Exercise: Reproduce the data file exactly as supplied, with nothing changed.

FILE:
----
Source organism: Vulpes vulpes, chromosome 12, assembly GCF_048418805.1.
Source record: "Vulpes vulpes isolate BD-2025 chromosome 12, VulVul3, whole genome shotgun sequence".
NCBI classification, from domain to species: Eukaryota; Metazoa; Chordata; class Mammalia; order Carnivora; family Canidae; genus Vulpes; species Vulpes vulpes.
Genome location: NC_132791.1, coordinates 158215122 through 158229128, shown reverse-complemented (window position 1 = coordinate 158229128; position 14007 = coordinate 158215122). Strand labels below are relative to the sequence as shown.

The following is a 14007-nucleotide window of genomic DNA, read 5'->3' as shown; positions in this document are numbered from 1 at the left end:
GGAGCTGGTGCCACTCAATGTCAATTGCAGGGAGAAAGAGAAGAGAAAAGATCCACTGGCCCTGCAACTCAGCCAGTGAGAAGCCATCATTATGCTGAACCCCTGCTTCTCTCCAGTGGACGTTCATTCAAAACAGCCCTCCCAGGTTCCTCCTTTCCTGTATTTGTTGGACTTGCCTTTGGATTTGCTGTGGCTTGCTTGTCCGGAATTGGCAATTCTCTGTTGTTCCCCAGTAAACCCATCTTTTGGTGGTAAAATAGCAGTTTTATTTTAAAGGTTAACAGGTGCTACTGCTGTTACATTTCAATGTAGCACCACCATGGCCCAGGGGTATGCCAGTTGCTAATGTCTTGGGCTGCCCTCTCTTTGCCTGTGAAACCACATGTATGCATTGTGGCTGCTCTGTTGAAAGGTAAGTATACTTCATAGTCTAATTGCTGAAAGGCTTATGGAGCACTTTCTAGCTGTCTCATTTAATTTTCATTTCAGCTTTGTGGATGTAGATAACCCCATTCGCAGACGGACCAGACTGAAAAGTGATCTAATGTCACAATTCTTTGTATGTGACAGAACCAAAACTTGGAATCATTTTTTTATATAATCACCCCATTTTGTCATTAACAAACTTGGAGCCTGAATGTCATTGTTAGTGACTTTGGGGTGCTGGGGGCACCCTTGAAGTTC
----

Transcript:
Source organism: Vulpes vulpes, chromosome 12, assembly GCF_048418805.1.
Source record: "Vulpes vulpes isolate BD-2025 chromosome 12, VulVul3, whole genome shotgun sequence".
NCBI classification, from domain to species: Eukaryota; Metazoa; Chordata; class Mammalia; order Carnivora; family Canidae; genus Vulpes; species Vulpes vulpes.
Genome location: NC_132791.1, coordinates 158215122 through 158229128, shown reverse-complemented (window position 1 = coordinate 158229128; position 14007 = coordinate 158215122). Strand labels below are relative to the sequence as shown.

The following is a 14007-nucleotide window of genomic DNA, read 5'->3' as shown; positions in this document are numbered from 1 at the left end:
GGAGCTGGTGCCACTCAATGTCAATTGCAGGGAGAAAGAGAAGAGAAAAGATCCACTGGCCCTGCAACTCAGCCAGTGAGAAGCCATCATTATGCTGAACCCCTGCTTCTCTCCAGTGGACGTTCATTCAAAACAGCCCTCCCAGGTTCCTCCTTTCCTGTATTTGTTGGACTTGCCTTTGGATTTGCTGTGGCTTGCTTGTCCGGAATTGGCAATTCTCTGTTGTTCCCCAGTAAACCCATCTTTTGGTGGTAAAATAGCAGTTTTATTTTAAAGGTTAACAGGTGCTACTGCTGTTACATTTCAATGTAGCACCACCATGGCCCAGGGGTATGCCAGTTGCTAATGTCTTGGGCTGCCCTCTCTTTGCCTGTGAAACCACATGTATGCATTGTGGCTGCTCTGTTGAAAGGTAAGTATACTTCATAGTCTAATTGCTGAAAGGCTTATGGAGCACTTTCTAGCTGTCTCATTTAATTTTCATTTCAGCTTTGTGGATGTAGATAACCCCATTCGCAGACGGACCAGACTGAAAAGTGATCTAATGTCACAATTCTTTGTATGTGACAGAACCAAAACTTGGAATCATTTTTTTATATAATCACCCCATTTTGTCATTAACAAACTTGGAGCCTGAATGTCATTGTTAGTGACTTTGGGGTGCTGGGGGCACCCTTGAAGTTC